ADAGIO has just re-entered the cybersphere in San Francisco — the destination of our four day passage from Victoria. So there is much catching-up to do, such as these links offered by Harvard economist Greg Mankiw. Any comments would be appreciated:
A list recently released by the McCain campaign. It includes five Harvard professors.
Some blog readers may ask, why didn’t I sign? I am not particularly fond of Obama’s proposed tax hikes or his apparent retreat from free trade. (See this article of mine.) But I thought the statement in the group letter that “his proposals run a high risk of throwing the economy into a deep recession” was a tad too hyperbolic for my tastes.
Update: A reader alerts me to a longer list of pro-McCain, anti-Obama economists here.
UPDATE: now that we have Internet access I followed Greg’s link, finding these collective statements by an obviously very concerned group of economists:
Our Statement on Senator McCain’s Economic Plan, 535 Signatories so far
Our Statement on Senator Obama’s Economic Plan, 364 Signatories so far
I don’t know every economist who signed, but scanning the signatories I noted such as Harvard’s Robert Barro, Nobel laureate and one of the very best researchers on policies that produce strong economic growth. Similarly, U of Chicago’s Robert Lucas. These gentlemen are the cream of the crop in the area that means the most to citizens and investors.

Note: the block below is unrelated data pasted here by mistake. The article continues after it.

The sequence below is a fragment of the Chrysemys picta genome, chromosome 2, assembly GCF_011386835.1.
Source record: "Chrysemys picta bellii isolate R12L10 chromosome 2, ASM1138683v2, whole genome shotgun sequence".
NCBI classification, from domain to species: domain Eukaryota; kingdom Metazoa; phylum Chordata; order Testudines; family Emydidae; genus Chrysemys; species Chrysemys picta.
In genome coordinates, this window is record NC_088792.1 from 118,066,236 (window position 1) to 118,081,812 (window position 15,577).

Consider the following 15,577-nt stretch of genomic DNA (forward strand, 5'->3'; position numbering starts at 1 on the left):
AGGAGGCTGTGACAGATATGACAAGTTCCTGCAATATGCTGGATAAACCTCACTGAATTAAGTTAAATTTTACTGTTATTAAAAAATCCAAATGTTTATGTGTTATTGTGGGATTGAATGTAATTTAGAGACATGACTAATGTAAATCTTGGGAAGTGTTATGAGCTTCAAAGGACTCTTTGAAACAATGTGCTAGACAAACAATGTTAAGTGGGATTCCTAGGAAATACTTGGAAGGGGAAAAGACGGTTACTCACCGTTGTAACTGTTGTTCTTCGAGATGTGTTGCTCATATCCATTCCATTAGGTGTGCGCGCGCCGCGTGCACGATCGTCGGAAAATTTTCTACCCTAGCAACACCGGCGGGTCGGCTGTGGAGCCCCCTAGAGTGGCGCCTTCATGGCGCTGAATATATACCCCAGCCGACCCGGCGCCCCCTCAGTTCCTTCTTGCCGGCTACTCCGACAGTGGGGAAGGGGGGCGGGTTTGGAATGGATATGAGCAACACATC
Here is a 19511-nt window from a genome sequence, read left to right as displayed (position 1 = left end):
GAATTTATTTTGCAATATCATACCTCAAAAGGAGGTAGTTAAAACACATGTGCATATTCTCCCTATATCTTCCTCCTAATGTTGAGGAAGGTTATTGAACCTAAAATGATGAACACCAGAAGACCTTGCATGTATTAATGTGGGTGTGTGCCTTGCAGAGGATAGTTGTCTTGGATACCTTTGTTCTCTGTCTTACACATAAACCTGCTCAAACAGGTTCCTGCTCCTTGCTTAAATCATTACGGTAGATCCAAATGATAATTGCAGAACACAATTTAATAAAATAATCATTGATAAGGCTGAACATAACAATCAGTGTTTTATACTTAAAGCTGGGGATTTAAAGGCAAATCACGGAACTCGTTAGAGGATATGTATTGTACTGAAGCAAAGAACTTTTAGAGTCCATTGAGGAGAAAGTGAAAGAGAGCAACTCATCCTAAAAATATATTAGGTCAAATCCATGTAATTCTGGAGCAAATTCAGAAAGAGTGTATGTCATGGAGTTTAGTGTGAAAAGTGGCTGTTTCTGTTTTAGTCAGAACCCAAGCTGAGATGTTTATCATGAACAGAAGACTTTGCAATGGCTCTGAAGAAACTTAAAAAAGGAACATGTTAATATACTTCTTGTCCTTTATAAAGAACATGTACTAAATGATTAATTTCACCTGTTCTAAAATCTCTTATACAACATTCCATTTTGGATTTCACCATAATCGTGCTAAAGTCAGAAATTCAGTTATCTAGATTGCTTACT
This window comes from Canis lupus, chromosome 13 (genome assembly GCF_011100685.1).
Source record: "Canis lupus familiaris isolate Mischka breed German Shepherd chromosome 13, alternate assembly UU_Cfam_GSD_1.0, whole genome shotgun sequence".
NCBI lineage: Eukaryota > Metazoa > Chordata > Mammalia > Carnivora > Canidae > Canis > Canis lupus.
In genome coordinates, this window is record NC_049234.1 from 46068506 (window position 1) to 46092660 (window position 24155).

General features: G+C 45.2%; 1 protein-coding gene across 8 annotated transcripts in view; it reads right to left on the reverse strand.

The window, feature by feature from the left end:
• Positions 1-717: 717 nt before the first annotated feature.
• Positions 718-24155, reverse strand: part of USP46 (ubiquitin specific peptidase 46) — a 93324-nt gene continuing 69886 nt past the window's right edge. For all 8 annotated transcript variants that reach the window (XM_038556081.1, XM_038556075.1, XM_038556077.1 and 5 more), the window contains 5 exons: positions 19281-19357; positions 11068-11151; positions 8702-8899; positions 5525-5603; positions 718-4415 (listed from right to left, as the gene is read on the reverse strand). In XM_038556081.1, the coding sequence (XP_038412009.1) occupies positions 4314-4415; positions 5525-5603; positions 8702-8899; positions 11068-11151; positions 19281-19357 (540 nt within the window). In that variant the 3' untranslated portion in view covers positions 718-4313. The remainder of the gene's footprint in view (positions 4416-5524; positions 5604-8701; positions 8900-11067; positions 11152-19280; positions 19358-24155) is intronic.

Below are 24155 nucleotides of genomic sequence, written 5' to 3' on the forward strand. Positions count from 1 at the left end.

The site’s issues page is also a resource.
What does this all mean? First, it looks to me that McCain isn’t very interested in economics, at least as to theory. If he was a student of basic economics, he would never have come out with the silly “gas tax holiday” plank. But McCain’s voting record and public statements prove that he is a solidly in the free market camp. So his political philosophy is right, and I am comfortable that he will support basically sound pro-growth policies. True, he is not a Thatcher, and has a tendency to think in terms of federal government “solutions”. So I don’t expect McCain to fight for a smaller government overall.
Obama seems to be solidly in the central-planning, top-down government controlled economy camp. Every Obama policy I’ve seen, from taxation to trade to health care has been very bad policy. His very short voting record is horrible — by every measure he is the most left-wing presidential candidate ever. I was hopeful when Obama took on Jason Furman as an economic advisor — but that was about six months ago, and I’ve seen no evidence of better policy positions.
Bottom line: Obama together with a Democratic Senate and House is a very scary prospect. What is the probability that Obama would lead a realistic reform of the entitlements train wreck? McCain is fundamentally a risk-taker. I could see him taking on the reform leadership, and finding a way to cut a deal with the Democrats that would offer some hope.
The worst case I can see with McCain is a deadlock with Congress. That probably would mean less government interference in the economy.